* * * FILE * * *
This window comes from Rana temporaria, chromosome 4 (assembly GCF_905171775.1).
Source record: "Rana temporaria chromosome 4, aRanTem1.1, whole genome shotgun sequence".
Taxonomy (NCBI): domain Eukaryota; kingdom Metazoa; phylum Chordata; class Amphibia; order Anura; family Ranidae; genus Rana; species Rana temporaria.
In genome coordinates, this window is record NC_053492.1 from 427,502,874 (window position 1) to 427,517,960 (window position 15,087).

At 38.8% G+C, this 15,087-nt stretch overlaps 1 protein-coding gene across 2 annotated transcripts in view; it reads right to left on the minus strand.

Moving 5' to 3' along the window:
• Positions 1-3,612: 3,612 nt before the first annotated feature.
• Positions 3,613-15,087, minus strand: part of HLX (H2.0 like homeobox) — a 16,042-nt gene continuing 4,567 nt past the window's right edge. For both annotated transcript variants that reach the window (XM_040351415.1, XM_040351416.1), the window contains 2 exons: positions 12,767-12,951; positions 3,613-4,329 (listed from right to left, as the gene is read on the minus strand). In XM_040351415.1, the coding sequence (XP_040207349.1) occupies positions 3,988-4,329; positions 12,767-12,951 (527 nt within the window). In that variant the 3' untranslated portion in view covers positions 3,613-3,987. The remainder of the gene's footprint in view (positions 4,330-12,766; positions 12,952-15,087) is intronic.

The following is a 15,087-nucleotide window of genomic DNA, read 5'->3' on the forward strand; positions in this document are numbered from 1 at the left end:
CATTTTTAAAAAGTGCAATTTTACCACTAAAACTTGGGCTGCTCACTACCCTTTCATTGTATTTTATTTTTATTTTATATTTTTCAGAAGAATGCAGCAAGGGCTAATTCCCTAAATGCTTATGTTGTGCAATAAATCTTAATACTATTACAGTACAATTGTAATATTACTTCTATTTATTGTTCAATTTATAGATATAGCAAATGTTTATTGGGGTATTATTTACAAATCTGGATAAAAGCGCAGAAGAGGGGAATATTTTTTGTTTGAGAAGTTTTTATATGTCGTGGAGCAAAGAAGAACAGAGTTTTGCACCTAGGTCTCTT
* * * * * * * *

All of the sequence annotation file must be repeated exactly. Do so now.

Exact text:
This window comes from Rana temporaria, chromosome 4 (assembly GCF_905171775.1).
Source record: "Rana temporaria chromosome 4, aRanTem1.1, whole genome shotgun sequence".
Taxonomy (NCBI): domain Eukaryota; kingdom Metazoa; phylum Chordata; class Amphibia; order Anura; family Ranidae; genus Rana; species Rana temporaria.
In genome coordinates, this window is record NC_053492.1 from 427,502,874 (window position 1) to 427,517,960 (window position 15,087).

At 38.8% G+C, this 15,087-nt stretch overlaps 1 protein-coding gene across 2 annotated transcripts in view; it reads right to left on the minus strand.

Moving 5' to 3' along the window:
• Positions 1-3,612: 3,612 nt before the first annotated feature.
• Positions 3,613-15,087, minus strand: part of HLX (H2.0 like homeobox) — a 16,042-nt gene continuing 4,567 nt past the window's right edge. For both annotated transcript variants that reach the window (XM_040351415.1, XM_040351416.1), the window contains 2 exons: positions 12,767-12,951; positions 3,613-4,329 (listed from right to left, as the gene is read on the minus strand). In XM_040351415.1, the coding sequence (XP_040207349.1) occupies positions 3,988-4,329; positions 12,767-12,951 (527 nt within the window). In that variant the 3' untranslated portion in view covers positions 3,613-3,987. The remainder of the gene's footprint in view (positions 4,330-12,766; positions 12,952-15,087) is intronic.

The following is a 15,087-nucleotide window of genomic DNA, read 5'->3' on the forward strand; positions in this document are numbered from 1 at the left end:
CATTTTTAAAAAGTGCAATTTTACCACTAAAACTTGGGCTGCTCACTACCCTTTCATTGTATTTTATTTTTATTTTATATTTTTCAGAAGAATGCAGCAAGGGCTAATTCCCTAAATGCTTATGTTGTGCAATAAATCTTAATACTATTACAGTACAATTGTAATATTACTTCTATTTATTGTTCAATTTATAGATATAGCAAATGTTTATTGGGGTATTATTTACAAATCTGGATAAAAGCGCAGAAGAGGGGAATATTTTTTGTTTGAGAAGTTTTTATATGTCGTGGAGCAAAGAAGAACAGAGTTTTGCACCTAGGTCTCTT